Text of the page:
"Excuse me, but why exactly is it bad if people have to handle sensitive waste properly?"

It’s not. The problem is that the GDPR has absolutely nothing to do with waste management. I’m sure most people won’t have a problem with laws that actually address the problems being used.

"The only problem here is the backing down."

So… you’d prefer a situation where a law that has nothing to do with waste gets upheld in a way that reduces the amount of proper waste management (you know, since there being zero bins means that people will just throw their trash in a place less manageable)?

Shufflepants (profile) says:

Re: Re: Re:

Except that that’s the entirely the point of this article. It should be the case that that’s on you if you put your data in the bin, but due to the vagueness of the GDPR, they were worried that they could be held liable anyway even if any sane person would put the onus on the person who threw their personal details in the trash, hence the decision to remove the bins.

Bamboo Harvester (profile) says:

Re: Re: Re: Re:

There’s more to the decisions.

Again, and I know the AC’s and Jhon hate this word…


Lawyers go after the biggest money.

If YOU get my personal data from a trash bin at the post office, a lawyer could make a good legal case that the Post Office is liable because they didn’t secure it.

YES, it’s trash. But unless it’s on Public Property (PO’s are Government Property), it’s not considered "abandoned".

That’s why the cops can’t search a trash can on the house side of a gate without a warrant, but can if it’s on the street side of that gate.

If you consider it as a liability to suit decision, it was a good one. The second decision broke the chain of liability, so you get to throw your personal information into collection bins at the PO in Ireland again…

Anonymous Coward says:

Re: Re:

The problem is that it was not their waste, but rather their customers waste. Why should they be responsible for ensuring that their customers do not reveal personal information? Would you hold the local authority responsible for personal information that people through out in their trash?

Anonymous Coward says:

Re: Re: Re:2 Re:

lolwut? Did you miss the last line obviously declaring support for 230? Maybe missed your meds this morning…

For clarity, I compared 230 to the clear refusal of the GDPR to hold the post office accountable for the choices of the public. If you throw your details in the public bin you are responsible, not the site hosting that bin.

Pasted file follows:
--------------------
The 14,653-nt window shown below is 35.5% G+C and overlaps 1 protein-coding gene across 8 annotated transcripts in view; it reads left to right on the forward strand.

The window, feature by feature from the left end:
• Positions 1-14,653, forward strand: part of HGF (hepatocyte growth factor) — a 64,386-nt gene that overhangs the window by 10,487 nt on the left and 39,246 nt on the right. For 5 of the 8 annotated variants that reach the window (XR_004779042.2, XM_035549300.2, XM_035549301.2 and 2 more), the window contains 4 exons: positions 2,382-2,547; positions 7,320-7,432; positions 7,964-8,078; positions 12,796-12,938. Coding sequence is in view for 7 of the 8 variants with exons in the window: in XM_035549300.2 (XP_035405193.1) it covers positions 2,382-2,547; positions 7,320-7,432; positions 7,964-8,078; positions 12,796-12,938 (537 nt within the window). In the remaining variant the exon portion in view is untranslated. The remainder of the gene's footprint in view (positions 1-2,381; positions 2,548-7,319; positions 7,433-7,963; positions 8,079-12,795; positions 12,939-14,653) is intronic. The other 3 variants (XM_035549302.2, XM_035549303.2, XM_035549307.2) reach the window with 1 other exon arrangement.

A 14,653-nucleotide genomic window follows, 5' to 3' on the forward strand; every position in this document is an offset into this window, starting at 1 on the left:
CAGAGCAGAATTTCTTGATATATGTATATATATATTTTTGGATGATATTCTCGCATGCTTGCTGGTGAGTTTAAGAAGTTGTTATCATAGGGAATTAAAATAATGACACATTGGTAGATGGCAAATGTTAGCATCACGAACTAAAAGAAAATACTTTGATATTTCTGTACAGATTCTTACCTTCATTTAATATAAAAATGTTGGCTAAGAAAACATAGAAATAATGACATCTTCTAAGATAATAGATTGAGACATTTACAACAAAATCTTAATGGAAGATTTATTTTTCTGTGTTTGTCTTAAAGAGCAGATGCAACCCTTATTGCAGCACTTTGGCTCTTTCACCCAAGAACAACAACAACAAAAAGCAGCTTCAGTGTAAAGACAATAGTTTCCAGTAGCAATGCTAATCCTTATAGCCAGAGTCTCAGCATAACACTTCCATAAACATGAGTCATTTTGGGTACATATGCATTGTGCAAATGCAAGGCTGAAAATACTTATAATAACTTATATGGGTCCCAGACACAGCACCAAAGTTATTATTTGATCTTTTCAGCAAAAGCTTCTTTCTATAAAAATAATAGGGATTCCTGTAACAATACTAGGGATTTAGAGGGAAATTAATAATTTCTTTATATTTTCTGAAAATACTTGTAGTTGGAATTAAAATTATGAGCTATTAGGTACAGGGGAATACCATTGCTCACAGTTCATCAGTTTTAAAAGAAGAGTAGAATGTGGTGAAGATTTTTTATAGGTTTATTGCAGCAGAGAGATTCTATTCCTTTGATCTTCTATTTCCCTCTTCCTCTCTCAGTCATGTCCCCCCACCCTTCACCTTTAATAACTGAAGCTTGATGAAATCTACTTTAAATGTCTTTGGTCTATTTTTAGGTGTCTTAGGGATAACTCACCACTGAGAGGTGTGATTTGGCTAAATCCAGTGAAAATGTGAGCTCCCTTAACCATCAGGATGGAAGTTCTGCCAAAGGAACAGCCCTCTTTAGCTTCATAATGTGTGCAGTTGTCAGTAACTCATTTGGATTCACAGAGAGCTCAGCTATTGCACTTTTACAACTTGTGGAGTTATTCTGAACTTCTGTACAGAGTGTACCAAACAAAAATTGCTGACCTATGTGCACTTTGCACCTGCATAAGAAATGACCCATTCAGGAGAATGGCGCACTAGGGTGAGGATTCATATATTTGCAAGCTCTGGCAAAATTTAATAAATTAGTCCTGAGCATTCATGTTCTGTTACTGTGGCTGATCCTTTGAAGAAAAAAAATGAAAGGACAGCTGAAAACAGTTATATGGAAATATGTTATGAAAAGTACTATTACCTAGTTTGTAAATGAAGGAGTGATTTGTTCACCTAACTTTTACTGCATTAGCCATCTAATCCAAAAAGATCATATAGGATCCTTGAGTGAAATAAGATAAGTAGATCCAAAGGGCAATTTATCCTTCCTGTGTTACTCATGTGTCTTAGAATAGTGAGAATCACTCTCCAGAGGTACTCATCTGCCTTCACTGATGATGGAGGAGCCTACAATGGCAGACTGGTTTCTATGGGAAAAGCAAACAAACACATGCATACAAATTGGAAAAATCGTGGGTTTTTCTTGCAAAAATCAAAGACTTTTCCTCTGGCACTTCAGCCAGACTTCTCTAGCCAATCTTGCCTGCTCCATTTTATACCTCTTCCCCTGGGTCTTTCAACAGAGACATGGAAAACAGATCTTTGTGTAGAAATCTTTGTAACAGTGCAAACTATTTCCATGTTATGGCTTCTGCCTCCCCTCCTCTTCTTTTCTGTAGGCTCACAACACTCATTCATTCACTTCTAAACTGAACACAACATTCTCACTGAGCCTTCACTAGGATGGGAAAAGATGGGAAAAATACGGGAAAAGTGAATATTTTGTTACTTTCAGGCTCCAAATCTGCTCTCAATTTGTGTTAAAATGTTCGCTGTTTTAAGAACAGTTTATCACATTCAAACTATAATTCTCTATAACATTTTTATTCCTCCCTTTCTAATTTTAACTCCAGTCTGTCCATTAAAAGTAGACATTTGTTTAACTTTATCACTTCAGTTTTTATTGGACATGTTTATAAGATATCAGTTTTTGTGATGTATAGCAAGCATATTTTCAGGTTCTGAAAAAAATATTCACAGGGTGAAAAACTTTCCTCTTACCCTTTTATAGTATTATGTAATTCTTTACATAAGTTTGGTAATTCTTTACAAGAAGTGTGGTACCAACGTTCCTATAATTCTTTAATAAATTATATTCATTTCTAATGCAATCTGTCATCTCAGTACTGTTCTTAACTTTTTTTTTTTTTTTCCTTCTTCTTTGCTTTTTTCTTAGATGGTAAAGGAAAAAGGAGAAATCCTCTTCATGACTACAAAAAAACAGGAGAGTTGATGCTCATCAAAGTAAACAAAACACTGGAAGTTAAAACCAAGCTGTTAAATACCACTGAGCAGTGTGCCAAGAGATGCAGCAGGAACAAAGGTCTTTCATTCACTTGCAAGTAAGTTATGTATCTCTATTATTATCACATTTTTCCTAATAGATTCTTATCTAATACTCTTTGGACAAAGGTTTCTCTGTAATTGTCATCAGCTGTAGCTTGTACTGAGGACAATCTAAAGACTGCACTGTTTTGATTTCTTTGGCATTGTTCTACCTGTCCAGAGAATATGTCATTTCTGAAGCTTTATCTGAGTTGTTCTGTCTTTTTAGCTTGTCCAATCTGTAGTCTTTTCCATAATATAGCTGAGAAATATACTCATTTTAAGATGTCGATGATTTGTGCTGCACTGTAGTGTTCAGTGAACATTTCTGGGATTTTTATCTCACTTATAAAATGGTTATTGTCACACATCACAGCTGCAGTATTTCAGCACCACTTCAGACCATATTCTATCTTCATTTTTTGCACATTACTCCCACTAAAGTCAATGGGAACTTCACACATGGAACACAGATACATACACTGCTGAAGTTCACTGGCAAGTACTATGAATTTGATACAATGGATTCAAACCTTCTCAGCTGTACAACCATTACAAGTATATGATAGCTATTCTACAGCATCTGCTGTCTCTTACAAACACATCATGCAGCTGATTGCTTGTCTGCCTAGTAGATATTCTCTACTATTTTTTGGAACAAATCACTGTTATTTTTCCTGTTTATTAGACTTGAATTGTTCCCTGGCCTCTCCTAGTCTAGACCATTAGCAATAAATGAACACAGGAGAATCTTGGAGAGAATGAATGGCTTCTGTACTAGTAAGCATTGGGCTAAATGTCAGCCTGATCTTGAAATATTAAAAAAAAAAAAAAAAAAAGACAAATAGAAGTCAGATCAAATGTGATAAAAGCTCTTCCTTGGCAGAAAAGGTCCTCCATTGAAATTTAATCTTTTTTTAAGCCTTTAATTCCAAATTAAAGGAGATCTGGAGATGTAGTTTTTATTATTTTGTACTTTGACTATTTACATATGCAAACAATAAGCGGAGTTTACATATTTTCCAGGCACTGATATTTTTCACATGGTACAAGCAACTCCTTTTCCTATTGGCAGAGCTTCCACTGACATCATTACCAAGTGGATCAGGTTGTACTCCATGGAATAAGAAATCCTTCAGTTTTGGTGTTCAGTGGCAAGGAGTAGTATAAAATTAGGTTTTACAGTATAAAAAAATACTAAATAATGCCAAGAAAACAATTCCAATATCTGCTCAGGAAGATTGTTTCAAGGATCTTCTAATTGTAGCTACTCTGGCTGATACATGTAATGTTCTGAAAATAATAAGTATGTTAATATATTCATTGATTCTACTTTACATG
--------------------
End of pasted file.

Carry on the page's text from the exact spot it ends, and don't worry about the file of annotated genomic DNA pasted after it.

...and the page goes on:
Following now?

blademan9999 (profile) says:

Re: Re: Re:3 Re:

I’m not sure if you’re aware of this, but for quite some time know some random idiot has been coming in and keeps making random idiot comments about Section 230 and how it apparently causing vast numbers of people to have there reputations destroyed by random comments on the internet.

Your bringing in of Section 230 on something unrelated made you like like him.

Anonymous Coward says:

Re: Re:

Excuse me, but why exactly is it bad if people have to handle sensitive waste properly?

Waste is significantly more environmentally damaging if it’s not disposed of in proper waste containers. Because the law puts responsibility of properly disposing of "sensitive waste" on whoever happens to own a trash can (regardless of whether that trash can is intended for "sensitive waste"), anyone who owns a trash can will be obligated to treat all trash as "sensitive waste" since there is no way to ensure that no "sensitive waste" is placed into their trash can. Since properly securing and disposal of that waste will be prohibitively expensive, the general solution will be to simply remove all public trash cans, thus leading to people dropping said trash on the street. Even if they keep them, the redesign of the trash can to prevent people from accessing the trash inside them will drastically reduce interior space and increase difficulty in using them, also increasing littering. The environmental damage from this will be significant.

JoeCool (profile) says:


When contacted this evening, a spokesperson for the Office of the Data Protection Commissioner told that "under no circumstances" could public litter be in breach of GDPR.

As with the government exemption, it actually still IS a breach, they can simply ignore it.

That "public litter" still has all that private data, and sitting in a trash can, it’s still got the potential to reveal to anyone things that should be kept private, but we’ll ignore that since it would be more work for us.

Anonymous Coward says:

There could be new covers place on bins in each post office
with slots so paper reciepts can be put in a slot but cannot be removed by someone looking for data ,
some reciepts will have an account no, name , and social security id no,
which might be useful for id theft scammers .
All post offices in ireland have security camera,s which cover the public
parts of the building .
IF i wanted to get info on someone i would just make a facebook account,
or look at various websites that post info from various hacks
of user data rather than looking in a bin for a receipt .

Anonymous Coward says:

You will have to pardon me for this long and slightly off-topic post/rant, but I feel like I have something to say over here.

I think that the GDPR is the dumbest kind of "spaghetti" legislation that one could ever conceive. It shows absolutely no regard for real life cases.